Is your environmental investigation "essential"? Environmental services during the COVID-19 pandemic

16 minute read
27 April 2020

As the COVID-19 pandemic continues, Canadians are adjusting to a new way of life, characterized by physical distancing, closure of non-essential places of business and working remotely. One thing that has remained constant is that Canadian businesses are still required to comply with environmental obligations – but what about voluntary environmental work? Given provincial requirements to close "non-essential businesses" and no clear end of restrictions in sight, lenders, developers, and buyers and sellers of real estate, among others, may be wondering to what extent they can engage environmental consulting services at this time. Environmental consulting firms may be questioning what types of services they can continue to provide.

Essential Services – Federal Guidance

In Canada, Public Safety Canada released guidance on functions it considers essential in the context of the COVID-19 pandemic. The list of essential services and functions, found on their website, is meant to help provinces, territories and other local governments as well as the private sector in understanding and determining the scope of possible essential services. The guidance, however, is just that, and is not meant to act as a directive or law.

The federal list generally provides that the following industries (and support services provided for those industries) are essential: health, water, food, information and communications, electricity industry, natural and propane gas, petroleum workers, transportation, manufacturing, finance, safety and government.

Additionally, the federal list provides that the following activities are essential:

  • Care and maintenance of contaminated sites; and
  • Land registration services, real estate agent services, home inspection services, and moving services.

Essential Services – Provincial Order

Each province has provided its own list of businesses that are "essential" and may remain physically open during the pandemic. In Ontario, this list is found in an Order made under the Emergency Management and Civil Protection Act. This order is effective as of March 24, 2020 and was further updated on April 4, 2020. The list of essential services that may remain open is, in many cases, broadly worded and open to interpretation.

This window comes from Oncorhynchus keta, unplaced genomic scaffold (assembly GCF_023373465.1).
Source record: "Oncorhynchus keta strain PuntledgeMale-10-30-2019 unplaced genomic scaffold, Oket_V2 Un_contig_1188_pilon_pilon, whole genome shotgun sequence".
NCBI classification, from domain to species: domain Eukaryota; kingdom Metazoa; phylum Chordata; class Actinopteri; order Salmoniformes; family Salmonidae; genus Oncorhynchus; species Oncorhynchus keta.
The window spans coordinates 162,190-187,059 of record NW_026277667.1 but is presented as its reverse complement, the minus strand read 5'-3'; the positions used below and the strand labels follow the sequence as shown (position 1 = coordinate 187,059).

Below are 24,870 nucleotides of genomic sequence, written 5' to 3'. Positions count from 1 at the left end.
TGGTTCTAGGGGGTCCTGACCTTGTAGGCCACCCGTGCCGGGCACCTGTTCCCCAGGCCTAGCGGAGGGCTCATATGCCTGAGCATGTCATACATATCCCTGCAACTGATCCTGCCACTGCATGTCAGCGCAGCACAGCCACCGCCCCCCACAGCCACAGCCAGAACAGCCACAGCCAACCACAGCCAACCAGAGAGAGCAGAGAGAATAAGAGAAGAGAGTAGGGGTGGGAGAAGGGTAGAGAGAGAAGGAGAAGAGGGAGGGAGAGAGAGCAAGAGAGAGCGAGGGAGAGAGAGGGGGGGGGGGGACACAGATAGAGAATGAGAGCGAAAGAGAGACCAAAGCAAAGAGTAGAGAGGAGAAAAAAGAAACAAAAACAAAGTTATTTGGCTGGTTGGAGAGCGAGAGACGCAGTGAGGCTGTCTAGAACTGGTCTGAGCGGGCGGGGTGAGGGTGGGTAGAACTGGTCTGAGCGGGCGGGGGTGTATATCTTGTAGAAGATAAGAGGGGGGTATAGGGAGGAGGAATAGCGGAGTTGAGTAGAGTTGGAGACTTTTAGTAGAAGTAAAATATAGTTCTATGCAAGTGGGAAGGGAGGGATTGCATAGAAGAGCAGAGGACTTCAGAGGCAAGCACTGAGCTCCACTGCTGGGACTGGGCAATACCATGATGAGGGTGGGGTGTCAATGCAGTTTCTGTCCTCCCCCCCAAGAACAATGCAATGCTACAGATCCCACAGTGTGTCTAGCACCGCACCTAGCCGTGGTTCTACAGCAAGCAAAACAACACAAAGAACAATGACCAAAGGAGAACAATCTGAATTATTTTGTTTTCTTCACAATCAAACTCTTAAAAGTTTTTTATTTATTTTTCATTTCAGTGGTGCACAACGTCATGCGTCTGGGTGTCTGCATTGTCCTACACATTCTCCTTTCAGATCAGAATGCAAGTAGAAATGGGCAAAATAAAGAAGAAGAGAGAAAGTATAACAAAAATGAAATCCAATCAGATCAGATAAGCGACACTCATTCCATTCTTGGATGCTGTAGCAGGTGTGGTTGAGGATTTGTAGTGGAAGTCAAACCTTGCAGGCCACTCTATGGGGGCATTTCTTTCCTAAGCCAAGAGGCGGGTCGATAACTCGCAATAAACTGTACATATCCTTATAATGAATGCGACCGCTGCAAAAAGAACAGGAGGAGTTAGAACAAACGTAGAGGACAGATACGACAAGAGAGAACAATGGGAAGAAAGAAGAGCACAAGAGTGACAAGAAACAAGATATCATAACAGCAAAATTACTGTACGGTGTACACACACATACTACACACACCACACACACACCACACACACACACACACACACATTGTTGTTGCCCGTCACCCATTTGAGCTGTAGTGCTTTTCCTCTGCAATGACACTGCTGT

In its FAQ on essential businesses, the Government of Ontario directs business owners to review the list of essential services and determine whether their business fits into any of the categories listed. The Government of Ontario states that it will not provide written confirmation or advice on whether a business is essential. Those who fail to comply with the Order are subject to daily set fines of $750 or may be open to prosecution under the Provincial Offences Act. If convicted, violators could be sentenced to fines up to $100,000 and one year in jail for an individual; fines up to $500,000 and one year in jail for a director or officer of a corporation; or a fine up to $10,000,000 in the case of a corporation, for each day the offence continues.

The most recent version of the "essential services" list permits the following places of businesses to remain open, among others:

  • Businesses that deliver or support the delivery of community services. The list of services includes environmental rehabilitation, management and monitoring, and spill clean-up and response;
  • Banking/credit union activities including credit intermediation;
  • Real estate agent services; and
  • Maintenance, repair and property management services strictly necessary to manage and maintain the safety, security, sanitation and essential operation of institutional, commercial, industrial and residential properties and buildings.

If a place of business is closed as non-essential, the business may still operate remotely for the purposes of providing goods (by mail, delivery or for pick-up) or providing services online or by remote means. Further, the Order authorizes access to closed places of business but only on a temporary basis and for certain specific purposes, including,

(a) performing work at the place of business in order to comply with any applicable law; or

(b) allowing for inspections, maintenance and repairs to be carried out at the place of business.

Accordingly, prior to the provision of environmental services (or any type of service) to any place of business, the service provider and person responsible for the business must first determine that the service is essential and then that the place of business may provide access in order to receive the service in accordance with the Order.

We note that the first version of the Order contained a broader list of essential businesses and a more detailed set of "environmental services" businesses that left the scope of services less open to interpretation:

40. Businesses that support environmental management/monitoring and spill clean-up and response, including environmental consulting firms, professional engineers and geoscientists, septics haulers, well drillers, pesticides applicators and exterminators, management of industrial sewage/effluent (e.g. for mining operations), and environmental laboratories.

The Order has now been extended to May 6, 2020 but may be updated or changed at any time. Businesses are advised to review the most-updated list on the Government of Ontario's website.

What Might this all Mean for Environmental Services?